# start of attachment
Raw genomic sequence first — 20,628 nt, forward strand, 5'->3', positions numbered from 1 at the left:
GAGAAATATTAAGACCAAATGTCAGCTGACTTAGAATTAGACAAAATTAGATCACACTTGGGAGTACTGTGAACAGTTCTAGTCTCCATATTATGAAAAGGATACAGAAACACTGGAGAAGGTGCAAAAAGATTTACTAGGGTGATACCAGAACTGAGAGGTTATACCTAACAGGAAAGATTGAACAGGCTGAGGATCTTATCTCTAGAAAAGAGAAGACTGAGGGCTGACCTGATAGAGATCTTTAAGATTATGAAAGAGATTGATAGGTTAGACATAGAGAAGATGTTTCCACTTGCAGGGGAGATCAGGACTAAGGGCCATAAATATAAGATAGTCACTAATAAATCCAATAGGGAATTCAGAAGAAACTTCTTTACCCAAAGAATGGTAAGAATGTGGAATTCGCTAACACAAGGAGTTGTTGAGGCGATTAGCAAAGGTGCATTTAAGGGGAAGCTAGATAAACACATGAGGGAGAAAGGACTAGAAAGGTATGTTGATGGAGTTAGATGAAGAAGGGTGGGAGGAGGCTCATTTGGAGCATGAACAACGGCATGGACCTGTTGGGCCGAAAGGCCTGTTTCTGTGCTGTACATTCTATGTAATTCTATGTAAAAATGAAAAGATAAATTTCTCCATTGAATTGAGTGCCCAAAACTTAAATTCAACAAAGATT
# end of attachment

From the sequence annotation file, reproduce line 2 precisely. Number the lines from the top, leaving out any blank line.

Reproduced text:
GAGAAATATTAAGACCAAATGTCAGCTGACTTAGAATTAGACAAAATTAGATCACACTTGGGAGTACTGTGAACAGTTCTAGTCTCCATATTATGAAAAGGATACAGAAACACTGGAGAAGGTGCAAAAAGATTTACTAGGGTGATACCAGAACTGAGAGGTTATACCTAACAGGAAAGATTGAACAGGCTGAGGATCTTATCTCTAGAAAAGAGAAGACTGAGGGCTGACCTGATAGAGATCTTTAAGATTATGAAAGAGATTGATAGGTTAGACATAGAGAAGATGTTTCCACTTGCAGGGGAGATCAGGACTAAGGGCCATAAATATAAGATAGTCACTAATAAATCCAATAGGGAATTCAGAAGAAACTTCTTTACCCAAAGAATGGTAAGAATGTGGAATTCGCTAACACAAGGAGTTGTTGAGGCGATTAGCAAAGGTGCATTTAAGGGGAAGCTAGATAAACACATGAGGGAGAAAGGACTAGAAAGGTATGTTGATGGAGTTAGATGAAGAAGGGTGGGAGGAGGCTCATTTGGAGCATGAACAACGGCATGGACCTGTTGGGCCGAAAGGCCTGTTTCTGTGCTGTACATTCTATGTAATTCTATGTAAAAATGAAAAGATAAATTTCTCCATTGAATTGAGTGCCCAAAACTTAAATTCAACAAAGATT